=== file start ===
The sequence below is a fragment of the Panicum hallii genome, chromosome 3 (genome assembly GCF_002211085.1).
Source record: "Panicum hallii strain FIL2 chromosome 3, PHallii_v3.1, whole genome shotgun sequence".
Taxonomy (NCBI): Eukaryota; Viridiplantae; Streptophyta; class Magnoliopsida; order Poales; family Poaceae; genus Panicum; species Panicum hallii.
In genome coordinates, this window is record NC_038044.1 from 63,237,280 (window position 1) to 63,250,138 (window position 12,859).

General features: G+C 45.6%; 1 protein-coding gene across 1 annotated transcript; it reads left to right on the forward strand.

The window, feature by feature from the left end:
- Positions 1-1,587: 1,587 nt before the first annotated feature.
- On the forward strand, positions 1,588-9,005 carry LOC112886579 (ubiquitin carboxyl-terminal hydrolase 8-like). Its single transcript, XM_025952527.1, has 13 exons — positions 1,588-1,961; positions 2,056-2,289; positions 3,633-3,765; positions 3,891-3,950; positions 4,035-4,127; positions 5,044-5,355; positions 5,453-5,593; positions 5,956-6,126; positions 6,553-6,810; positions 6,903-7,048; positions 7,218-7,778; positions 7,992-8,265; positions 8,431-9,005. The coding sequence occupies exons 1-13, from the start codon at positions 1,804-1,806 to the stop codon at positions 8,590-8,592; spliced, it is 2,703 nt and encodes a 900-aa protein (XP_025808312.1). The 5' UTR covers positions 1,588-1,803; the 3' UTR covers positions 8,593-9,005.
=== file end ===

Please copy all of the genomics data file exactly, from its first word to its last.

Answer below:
The sequence below is a fragment of the Panicum hallii genome, chromosome 3 (genome assembly GCF_002211085.1).
Source record: "Panicum hallii strain FIL2 chromosome 3, PHallii_v3.1, whole genome shotgun sequence".
Taxonomy (NCBI): Eukaryota; Viridiplantae; Streptophyta; class Magnoliopsida; order Poales; family Poaceae; genus Panicum; species Panicum hallii.
In genome coordinates, this window is record NC_038044.1 from 63,237,280 (window position 1) to 63,250,138 (window position 12,859).

General features: G+C 45.6%; 1 protein-coding gene across 1 annotated transcript; it reads left to right on the forward strand.

The window, feature by feature from the left end:
- Positions 1-1,587: 1,587 nt before the first annotated feature.
- On the forward strand, positions 1,588-9,005 carry LOC112886579 (ubiquitin carboxyl-terminal hydrolase 8-like). Its single transcript, XM_025952527.1, has 13 exons — positions 1,588-1,961; positions 2,056-2,289; positions 3,633-3,765; positions 3,891-3,950; positions 4,035-4,127; positions 5,044-5,355; positions 5,453-5,593; positions 5,956-6,126; positions 6,553-6,810; positions 6,903-7,048; positions 7,218-7,778; positions 7,992-8,265; positions 8,431-9,005. The coding sequence occupies exons 1-13, from the start codon at positions 1,804-1,806 to the stop codon at positions 8,590-8,592; spliced, it is 2,703 nt and encodes a 900-aa protein (XP_025808312.1). The 5' UTR covers positions 1,588-1,803; the 3' UTR covers positions 8,593-9,005.